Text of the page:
Black Unemployment Rises Sharply During Biden's First Full Month in Office


The black unemployment rate sharply rose in February as many other Americans saw a decline in unemployment, according to data from the Labor Department.

The unemployment rate for black Americans rose from 9.2 percent in January to 9.9 percent in February, according to a news release from the Bureau of Labor Statistics.

President Joe Biden had campaigned on a promise to make racial justice part of his economic agenda and said he would confront “growing inequity” and “the sting of systemic racism,” The Washington Post reported.

“The black and Latino unemployment gap remains too large,” he said in December, according to USA Today.

“And communities of color are left to ask whether they will ever be able to break the cycle where in good times they lag, in bad times they are hit first and the hardest, and in recovery they take the longest to bounce back.”

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Despite nominating labor economist Cecilia Rouse as the first black official to lead the Council of Economic Advisers, Biden is still falling short of meeting the record-low unemployment rates set by his predecessor.

Before the pandemic, the black unemployment rate fell to record lows of 5.4 percent in 2019, according to the Bureau of Labor Statistics.

Former President Donald Trump saw multiple months of record-low unemployment rates for black Americans, which had been steadily decreasing since 2011, The Washington Post reported.

“We’ve created 6.7 million new jobs since the election, and if I would have ever said that during the campaign, the fake news back there would have never let me hear the end of it,” Trump said during a November 2019 rally in Kentucky after setting the record.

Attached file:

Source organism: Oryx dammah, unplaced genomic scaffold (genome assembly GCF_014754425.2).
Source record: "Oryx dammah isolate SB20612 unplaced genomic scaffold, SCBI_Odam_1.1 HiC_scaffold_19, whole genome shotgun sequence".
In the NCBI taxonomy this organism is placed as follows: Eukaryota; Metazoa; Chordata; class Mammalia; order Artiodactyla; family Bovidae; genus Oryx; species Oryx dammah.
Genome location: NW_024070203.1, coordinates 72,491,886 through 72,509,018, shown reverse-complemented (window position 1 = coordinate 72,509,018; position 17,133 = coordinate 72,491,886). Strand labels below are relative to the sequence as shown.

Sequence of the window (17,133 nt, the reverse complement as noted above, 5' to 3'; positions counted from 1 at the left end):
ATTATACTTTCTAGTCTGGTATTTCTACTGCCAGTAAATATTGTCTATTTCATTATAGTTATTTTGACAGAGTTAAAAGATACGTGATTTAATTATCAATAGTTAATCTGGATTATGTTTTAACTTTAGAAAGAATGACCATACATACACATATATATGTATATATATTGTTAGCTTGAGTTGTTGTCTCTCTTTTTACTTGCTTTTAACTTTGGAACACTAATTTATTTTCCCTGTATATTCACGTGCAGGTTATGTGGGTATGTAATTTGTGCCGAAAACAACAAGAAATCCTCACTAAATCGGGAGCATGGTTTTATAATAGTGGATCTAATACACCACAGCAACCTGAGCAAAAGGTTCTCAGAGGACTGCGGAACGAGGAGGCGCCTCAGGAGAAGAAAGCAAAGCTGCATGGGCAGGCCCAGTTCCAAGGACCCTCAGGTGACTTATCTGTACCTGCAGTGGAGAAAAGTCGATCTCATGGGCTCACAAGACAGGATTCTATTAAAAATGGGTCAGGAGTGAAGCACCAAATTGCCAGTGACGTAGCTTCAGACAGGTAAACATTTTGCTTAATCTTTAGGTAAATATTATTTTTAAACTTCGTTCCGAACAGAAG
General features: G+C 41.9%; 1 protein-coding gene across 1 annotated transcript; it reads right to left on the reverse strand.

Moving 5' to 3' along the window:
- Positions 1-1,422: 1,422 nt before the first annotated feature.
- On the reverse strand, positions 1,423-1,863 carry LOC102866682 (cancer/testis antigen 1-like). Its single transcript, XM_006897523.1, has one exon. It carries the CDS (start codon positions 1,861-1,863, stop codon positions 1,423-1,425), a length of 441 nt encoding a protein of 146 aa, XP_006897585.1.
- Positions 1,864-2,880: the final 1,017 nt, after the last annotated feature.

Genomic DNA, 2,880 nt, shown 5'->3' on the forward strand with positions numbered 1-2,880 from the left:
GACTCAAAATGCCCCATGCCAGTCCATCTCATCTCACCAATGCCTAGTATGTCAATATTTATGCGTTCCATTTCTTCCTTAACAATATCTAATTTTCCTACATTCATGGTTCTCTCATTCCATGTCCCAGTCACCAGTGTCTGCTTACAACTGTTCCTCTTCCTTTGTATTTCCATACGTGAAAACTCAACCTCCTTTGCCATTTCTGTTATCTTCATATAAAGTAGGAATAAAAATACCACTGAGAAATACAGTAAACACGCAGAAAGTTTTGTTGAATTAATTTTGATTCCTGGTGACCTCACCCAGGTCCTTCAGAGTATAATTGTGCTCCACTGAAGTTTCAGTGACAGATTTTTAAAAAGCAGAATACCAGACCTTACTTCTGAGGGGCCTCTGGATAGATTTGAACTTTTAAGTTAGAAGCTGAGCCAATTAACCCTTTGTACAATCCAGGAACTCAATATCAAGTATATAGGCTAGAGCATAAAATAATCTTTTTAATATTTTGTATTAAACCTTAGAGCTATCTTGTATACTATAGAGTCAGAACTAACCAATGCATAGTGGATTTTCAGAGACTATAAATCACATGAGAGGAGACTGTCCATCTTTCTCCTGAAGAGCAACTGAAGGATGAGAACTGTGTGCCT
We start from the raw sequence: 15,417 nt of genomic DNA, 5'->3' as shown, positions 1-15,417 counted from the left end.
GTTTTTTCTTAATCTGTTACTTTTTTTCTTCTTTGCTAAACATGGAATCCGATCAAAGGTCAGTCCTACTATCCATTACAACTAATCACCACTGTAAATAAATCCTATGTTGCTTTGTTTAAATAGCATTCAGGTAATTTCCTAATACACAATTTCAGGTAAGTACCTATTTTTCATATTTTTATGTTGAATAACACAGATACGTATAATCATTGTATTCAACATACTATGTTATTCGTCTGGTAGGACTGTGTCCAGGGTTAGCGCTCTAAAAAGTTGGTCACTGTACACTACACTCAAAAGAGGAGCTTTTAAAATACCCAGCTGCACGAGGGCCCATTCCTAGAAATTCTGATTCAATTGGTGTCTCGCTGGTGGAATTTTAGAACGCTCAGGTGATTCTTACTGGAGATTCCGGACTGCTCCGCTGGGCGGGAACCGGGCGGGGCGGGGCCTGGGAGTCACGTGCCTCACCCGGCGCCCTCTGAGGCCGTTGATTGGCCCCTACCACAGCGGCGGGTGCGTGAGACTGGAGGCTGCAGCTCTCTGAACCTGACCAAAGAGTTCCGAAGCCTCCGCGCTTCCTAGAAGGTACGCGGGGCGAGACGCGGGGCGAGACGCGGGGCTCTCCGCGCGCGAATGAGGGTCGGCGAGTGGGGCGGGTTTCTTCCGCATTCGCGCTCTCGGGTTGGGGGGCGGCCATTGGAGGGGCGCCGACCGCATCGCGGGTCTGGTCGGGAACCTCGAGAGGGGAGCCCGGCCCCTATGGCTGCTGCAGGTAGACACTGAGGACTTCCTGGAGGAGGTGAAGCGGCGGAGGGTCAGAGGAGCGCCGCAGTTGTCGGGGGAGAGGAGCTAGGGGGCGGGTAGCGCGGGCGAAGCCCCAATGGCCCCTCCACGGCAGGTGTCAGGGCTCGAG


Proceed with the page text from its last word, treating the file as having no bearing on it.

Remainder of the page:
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“Think of that — 6.7 — and today, just today, a record 158 million Americans are now employed, the highest level of employment in our country’s history. African-American unemployment just dropped to the lowest level ever recorded in the history of our country.”

Minorities were disproportionately impacted by pandemic job losses, Bloomberg reported.

Federal Reserve chair Jerome Powell said Thursday he and his colleagues have a “high standard” for what full employment means for the recovering economy, according to The New York Times.

Powell said, “4 percent would be a nice unemployment rate to get to, but it will take more than that to get to maximum employment.”

February’s job report showed that in many other areas of the economy, there was a hiring surge and the overall unemployment rate fell to 6.2 percent, according to CNBC.

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“Today’s jobs report sets an extremely positive tone as we move into warmer months and the pace of COVID-19 vaccinations accelerates,” the head of global markets at Citizens Bank, Tony Bedikian, said.

“While the labor market still has a lot of ground to make up, we are in a different place than we were a year ago and the economy seems poised for a strong rebound.”

The hospitality and leisure sector saw the most job gains with an increase of 355,000 jobs as restrictions were lifted in some areas.

There are still 8.5 million fewer Americans with jobs in February 2021 than in February 2020.

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Erin Coates was an editor for The Western Journal for over two years before becoming a news writer. A University of Oregon graduate, Erin has conducted research in data journalism and contributed to various publications as a writer and editor.
Erin Coates was an editor for The Western Journal for over two years before becoming a news writer. She grew up in San Diego, California, proceeding to attend the University of Oregon and graduate with honors holding a degree in journalism. During her time in Oregon, Erin was an associate editor for Ethos Magazine and a freelance writer for Eugene Magazine. She has conducted research in data journalism, which has been published in the book “Data Journalism: Past, Present and Future.” Erin is an avid runner with a heart for encouraging young girls and has served as a coach for the organization Girls on the Run. As a writer and editor, Erin strives to promote social dialogue and tell the story of those around her.
Tucson, Arizona
Graduated with Honors
Bachelor of Arts in Journalism, University of Oregon
Books Written
Contributor for Data Journalism: Past, Present and Future
Prescott, Arizona
Languages Spoken
English, French
Topics of Expertise
Politics, Health, Entertainment, Faith